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Banks demand cuts on unprecedented scale

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Kwasi Kwarteng prepares to cut huge amounts of public spending, hitting working class people hardest.
Issue 2826
Kwasi Kwarteng

Conservative chancellor Kwasi Kwarteng. (Picture: Policy Exchange)

Chancellor Kwasi Kwarteng is preparing a Halloween nightmare of cuts that will wreck millions of lives. On 31 October he will follow up his disastrous mini-budget with measures designed to reassure the vultures of finance that he can pay for handouts for the rich by rinsing the working class.

Bosses expect him to lay out a battle plan for £62 billion of cuts over the next few years. This is more than a third of annual health and social care spending. The Institute for Fiscal Studies says it will mean slashing more than 220,000 public sector jobs if he wants to stay within spending plans. 

The Tories want to slash and burn as the NHS is in crisis, local government and education are stretched to their limits and other key services crumble. And Kwarteng might mix in a new version of the assault on benefits.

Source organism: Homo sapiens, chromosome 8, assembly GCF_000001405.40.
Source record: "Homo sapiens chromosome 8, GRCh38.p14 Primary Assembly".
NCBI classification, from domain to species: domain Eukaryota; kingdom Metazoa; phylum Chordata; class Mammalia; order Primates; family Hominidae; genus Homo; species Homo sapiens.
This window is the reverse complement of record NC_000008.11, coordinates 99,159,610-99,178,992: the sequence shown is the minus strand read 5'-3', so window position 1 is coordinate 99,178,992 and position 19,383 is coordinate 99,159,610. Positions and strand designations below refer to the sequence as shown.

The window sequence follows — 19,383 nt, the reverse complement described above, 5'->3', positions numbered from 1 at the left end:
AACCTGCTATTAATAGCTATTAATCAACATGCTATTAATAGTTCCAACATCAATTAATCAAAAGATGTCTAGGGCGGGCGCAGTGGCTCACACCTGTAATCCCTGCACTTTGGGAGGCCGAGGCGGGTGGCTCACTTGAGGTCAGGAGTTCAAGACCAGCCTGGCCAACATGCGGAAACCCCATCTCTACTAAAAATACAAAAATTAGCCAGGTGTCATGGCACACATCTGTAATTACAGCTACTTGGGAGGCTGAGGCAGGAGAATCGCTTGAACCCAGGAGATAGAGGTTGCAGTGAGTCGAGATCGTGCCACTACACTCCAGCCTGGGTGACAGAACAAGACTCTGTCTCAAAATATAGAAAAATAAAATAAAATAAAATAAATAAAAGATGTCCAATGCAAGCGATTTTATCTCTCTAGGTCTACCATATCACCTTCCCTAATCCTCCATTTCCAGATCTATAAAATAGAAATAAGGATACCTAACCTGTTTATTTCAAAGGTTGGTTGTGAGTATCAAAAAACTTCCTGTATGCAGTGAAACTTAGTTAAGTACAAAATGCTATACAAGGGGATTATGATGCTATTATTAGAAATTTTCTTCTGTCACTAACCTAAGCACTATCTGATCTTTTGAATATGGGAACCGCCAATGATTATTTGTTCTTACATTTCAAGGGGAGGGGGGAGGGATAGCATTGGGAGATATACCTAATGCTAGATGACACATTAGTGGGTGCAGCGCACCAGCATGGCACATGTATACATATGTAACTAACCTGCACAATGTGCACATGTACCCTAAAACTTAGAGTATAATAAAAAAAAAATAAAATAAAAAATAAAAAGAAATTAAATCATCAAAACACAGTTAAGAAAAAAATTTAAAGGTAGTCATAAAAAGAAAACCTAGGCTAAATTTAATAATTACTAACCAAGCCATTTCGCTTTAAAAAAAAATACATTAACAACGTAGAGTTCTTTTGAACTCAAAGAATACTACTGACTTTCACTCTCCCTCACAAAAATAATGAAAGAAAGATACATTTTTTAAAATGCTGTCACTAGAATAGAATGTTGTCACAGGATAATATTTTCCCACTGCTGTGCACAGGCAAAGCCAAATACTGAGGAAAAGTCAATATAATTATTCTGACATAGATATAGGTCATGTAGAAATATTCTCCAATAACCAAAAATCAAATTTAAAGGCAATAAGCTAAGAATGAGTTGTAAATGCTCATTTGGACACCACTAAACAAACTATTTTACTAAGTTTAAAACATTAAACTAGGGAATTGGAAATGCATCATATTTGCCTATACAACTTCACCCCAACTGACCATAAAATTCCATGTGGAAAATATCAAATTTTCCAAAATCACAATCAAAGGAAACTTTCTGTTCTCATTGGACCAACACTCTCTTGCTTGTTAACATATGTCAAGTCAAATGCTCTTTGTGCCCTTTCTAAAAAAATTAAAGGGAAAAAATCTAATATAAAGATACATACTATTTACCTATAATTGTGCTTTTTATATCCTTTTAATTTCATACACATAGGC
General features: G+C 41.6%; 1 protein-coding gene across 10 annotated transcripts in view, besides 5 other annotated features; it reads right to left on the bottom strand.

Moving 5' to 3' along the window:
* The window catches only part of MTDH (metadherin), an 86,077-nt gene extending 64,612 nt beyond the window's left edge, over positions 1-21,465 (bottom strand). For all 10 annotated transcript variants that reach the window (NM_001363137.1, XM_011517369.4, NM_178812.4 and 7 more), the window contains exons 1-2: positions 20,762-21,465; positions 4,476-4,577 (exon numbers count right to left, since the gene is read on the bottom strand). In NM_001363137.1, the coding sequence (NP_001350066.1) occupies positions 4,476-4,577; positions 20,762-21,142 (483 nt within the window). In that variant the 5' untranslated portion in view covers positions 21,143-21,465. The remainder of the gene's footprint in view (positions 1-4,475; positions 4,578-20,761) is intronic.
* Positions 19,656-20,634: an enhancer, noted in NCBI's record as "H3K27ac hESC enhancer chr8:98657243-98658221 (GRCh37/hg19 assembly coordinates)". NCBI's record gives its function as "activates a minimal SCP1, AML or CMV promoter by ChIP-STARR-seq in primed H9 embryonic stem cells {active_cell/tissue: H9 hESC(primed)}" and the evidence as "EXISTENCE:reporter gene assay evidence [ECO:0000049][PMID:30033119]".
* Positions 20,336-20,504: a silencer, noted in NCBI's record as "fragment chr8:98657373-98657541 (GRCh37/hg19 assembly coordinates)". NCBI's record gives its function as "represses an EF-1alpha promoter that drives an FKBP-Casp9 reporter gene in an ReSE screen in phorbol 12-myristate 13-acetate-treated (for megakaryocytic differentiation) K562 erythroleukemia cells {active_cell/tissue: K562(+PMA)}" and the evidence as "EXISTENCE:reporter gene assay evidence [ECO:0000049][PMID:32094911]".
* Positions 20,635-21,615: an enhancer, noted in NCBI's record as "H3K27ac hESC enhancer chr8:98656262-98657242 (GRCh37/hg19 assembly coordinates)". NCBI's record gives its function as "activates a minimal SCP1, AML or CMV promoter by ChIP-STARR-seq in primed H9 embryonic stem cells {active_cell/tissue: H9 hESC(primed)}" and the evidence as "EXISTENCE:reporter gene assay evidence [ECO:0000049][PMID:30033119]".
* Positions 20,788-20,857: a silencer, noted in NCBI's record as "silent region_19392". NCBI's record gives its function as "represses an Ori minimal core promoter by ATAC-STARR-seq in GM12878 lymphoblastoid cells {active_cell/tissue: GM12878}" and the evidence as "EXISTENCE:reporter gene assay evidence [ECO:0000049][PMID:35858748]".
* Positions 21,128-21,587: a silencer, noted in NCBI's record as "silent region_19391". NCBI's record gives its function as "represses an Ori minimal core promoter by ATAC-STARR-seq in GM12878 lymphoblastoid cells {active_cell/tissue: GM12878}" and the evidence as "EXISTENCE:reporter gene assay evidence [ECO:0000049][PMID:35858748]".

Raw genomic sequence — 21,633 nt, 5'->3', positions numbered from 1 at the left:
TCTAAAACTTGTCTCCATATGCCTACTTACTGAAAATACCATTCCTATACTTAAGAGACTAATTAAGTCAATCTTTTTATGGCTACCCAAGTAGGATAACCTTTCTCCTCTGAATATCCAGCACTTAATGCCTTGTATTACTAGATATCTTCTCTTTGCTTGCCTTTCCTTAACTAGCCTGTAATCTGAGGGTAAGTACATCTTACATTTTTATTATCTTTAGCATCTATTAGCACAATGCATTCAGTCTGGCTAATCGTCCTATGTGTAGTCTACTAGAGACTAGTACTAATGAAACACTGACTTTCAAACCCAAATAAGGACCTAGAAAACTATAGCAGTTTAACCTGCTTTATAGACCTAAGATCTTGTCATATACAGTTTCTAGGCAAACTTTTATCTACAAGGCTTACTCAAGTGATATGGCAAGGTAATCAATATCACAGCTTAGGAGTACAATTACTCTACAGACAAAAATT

Linking working-age benefits to earnings rather than inflation would rob people of  £7 billion next year and £13 billion from 2024-25. Behind all these drab figures is the reality of increased poverty, illness, hunger and deaths.

If Kwarteng isn’t seen to be hard enough, the financial markets will again tear into the value of the pound and jack up interest rates. Already on Tuesday the Bank of England had to give an assurance that further cash would be available for the bankers.

The bank’s next meeting to set interest rates comes days after Kwarteng’s announcement. If interest rates do hit 6 percent in May next year as predicted, the increase would add around £445 a month to repayments on a typical £200,000 loan. And that will mean soaring rents as landlords pass on the cost.

Cuts on this grotesque scale could be carried through only by breaking resistance and spreading fear that if you fight back, you lose. The coming recession—which means job losses—will be used as one way to hold down wages even more. Another raft of anti-union laws could be unveiled at any time.

That’s why widening, escalating and uniting strikes is so crucial. It is the most effective weapon workers have to win in their particular battles and to send a broader message that the Tories won’t be allowed to win.

This is a vicious government, but it’s also vulnerable. It floats brutal measures and then withdraws some as it senses opposition. It makes U-turns when the resistance is strong enough.

Our side can win, but as the Tories escalate their attacks, so must we. The union leaders must step up the strikes and unite them to hurl back the Tory attacks.

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